History and Sport: The Story of Cricket Class 9 Chapter 7

Important Questions for Class 9 Chapter 7 History and Sport: The Story of Cricket

Question 1.
Name the country in which the cricket originated?
Answer:
The cricket originated in England.

Question 2.
Mention any two peculiarities of Test Cricket.
Answer:

  • A match can go on for five days, and still end in a draw.
  • No specification regarding the size or shape of the ground.

Question 3.
When were the laws of cricket drawn up? Mention any two laws.
Answer:
The laws were drawn up in 1774.

  • The stumps must be 22 inches and the bail across them should be six inches.
  • The ball must be between 5 to 6 ounces.

Question 4.
When was the world’s first cricket club formed?
Answer:
It was formed in Hambledon in 1760s in England.

Question 5.
Name the first club which became . the guardian of cricket’s regulations. When was it formed?
Answer:
Marylebone Cricket Club was the guardian of cricket regulations. It was formed in 1788, in London.

Question 6.
“The MCC’s revision of the laws brought in a series of changes in the game that occurred in the second half of the eighteenth century.” Mention any two such changes.
Answer:

  • During the 1760s and 1770s it became common to pitch the ball through the air, rather than roll it along the ground.
  • The weight of the ball was limited to between 5 1/2 to 5 3/4 A ounces, and the width of the bat to four inches.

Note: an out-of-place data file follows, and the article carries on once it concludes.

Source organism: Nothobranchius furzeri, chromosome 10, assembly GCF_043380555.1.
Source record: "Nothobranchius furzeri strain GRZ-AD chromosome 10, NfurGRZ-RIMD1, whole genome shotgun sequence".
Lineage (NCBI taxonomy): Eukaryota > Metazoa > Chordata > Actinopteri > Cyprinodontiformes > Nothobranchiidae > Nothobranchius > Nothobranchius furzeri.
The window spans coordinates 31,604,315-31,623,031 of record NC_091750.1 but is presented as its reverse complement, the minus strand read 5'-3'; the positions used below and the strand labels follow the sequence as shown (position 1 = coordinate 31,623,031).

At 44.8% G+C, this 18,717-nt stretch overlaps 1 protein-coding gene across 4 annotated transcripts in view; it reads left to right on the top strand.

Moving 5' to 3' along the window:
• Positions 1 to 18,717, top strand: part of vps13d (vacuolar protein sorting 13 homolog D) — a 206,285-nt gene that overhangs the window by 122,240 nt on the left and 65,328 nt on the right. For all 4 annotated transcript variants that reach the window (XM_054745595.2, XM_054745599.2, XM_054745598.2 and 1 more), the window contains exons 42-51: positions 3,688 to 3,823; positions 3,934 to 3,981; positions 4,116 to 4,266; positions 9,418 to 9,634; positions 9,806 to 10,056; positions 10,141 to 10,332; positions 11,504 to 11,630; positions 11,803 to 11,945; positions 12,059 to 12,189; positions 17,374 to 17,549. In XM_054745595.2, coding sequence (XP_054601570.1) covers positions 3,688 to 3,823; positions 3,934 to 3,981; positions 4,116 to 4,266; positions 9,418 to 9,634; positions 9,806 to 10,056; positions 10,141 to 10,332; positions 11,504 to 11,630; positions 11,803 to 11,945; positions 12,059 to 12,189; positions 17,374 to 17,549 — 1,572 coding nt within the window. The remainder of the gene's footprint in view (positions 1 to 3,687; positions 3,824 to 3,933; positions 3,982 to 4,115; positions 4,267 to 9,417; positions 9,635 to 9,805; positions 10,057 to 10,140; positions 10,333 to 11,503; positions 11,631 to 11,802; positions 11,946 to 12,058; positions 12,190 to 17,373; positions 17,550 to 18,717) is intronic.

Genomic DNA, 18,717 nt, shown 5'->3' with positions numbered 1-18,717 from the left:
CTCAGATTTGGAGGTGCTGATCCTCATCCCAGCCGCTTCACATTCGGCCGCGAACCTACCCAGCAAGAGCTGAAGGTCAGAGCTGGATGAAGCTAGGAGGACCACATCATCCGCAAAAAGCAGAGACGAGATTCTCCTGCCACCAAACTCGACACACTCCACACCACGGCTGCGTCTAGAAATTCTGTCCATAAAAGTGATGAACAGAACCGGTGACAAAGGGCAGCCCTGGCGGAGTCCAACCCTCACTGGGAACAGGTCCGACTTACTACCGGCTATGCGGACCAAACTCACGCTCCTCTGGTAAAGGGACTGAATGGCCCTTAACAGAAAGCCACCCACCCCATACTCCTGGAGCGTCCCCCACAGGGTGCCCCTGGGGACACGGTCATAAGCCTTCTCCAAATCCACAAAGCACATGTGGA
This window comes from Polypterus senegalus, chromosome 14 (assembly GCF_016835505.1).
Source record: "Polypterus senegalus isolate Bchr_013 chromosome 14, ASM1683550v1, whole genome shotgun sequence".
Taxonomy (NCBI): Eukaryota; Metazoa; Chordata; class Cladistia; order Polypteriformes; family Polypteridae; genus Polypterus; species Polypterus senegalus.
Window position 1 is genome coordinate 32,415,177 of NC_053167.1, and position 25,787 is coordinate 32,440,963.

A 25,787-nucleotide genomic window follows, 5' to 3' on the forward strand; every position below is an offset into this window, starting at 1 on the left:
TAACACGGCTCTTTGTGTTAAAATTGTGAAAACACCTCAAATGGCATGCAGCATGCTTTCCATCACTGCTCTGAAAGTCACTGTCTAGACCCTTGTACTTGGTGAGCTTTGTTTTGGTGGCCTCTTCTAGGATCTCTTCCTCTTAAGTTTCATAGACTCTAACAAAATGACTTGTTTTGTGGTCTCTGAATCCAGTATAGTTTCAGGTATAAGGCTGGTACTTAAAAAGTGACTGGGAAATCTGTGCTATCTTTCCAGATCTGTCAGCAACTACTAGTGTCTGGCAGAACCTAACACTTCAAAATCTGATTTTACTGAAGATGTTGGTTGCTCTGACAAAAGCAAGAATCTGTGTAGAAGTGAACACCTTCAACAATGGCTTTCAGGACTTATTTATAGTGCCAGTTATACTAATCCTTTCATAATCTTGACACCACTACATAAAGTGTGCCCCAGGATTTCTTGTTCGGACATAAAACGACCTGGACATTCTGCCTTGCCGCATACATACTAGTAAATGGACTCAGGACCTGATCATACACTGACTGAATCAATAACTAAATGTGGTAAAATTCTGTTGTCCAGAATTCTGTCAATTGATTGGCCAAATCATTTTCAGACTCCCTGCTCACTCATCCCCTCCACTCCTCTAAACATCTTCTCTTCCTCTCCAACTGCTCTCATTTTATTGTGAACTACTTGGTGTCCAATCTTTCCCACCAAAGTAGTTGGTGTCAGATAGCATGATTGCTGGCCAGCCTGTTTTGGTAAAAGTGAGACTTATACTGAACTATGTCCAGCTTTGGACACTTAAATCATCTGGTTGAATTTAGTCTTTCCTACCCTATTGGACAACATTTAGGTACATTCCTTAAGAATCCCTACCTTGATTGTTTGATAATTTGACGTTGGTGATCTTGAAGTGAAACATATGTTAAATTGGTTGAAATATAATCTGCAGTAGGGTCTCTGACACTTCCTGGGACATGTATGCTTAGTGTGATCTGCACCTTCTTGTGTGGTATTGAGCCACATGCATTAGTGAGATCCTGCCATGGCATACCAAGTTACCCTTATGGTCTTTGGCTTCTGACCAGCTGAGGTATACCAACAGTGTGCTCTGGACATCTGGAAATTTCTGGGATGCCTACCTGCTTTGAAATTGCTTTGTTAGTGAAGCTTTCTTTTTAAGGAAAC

Question 7.
Cricket’s connection with a rural past can be seen in the length of a test match and the size of a cricket ground. Justify.
Answer:

  • Originally, cricket matches had no time limit. This is because the rhythms of village life was slower.
  • Cricket was originally played on country commons, and unfenced land that was public property.

Question 8.
“But in the matter of protective equipment,cricket has been
influenced by technological change.”
Answer:

  • The invention of vulcanised rubber led to the introduction of pads in 1848 and protective gloves.
  • Soon after helmet made out of the metal and synthetic lightweight materials was also introduced.

Question 9.
Who were the amateurs?
Answer:
The rich players, who played cricket for leisure were known as amateurs.

Question 10.
Who were the professionals? [CBSE 2014,15]
Answer:
The poor who played cricket for a living were called professionals.

Question 11.
‘The rich were amateurs for two reasons’. Mention the two reasons.
Answer:

  • They considered sport a kind of leisure.
  • There was not enough money in the game for the rich to be interested.

Question 12.
“The laws of cricket always give the benefit of doubt to the batsman”. Why?
Answer:
The laws of cricket, give benefit of doubt to the batsman because amateurs, i.e. the rich tended to be batsmen. As most of the clubs were controlled by the rich, they moulded the laws according to their needs. ‘

Question 13.
‘Traditionally, the captain of the cricket team was a batsman.’ Give reasons.
Answer:
Traditionally, the game was played by amateurs and professionals. Amateurs were rich people who played the game for leisure. Amateurs tended to be batsmen. So to keep their social superiority,a batsman was chosen as the captain.

Question 14.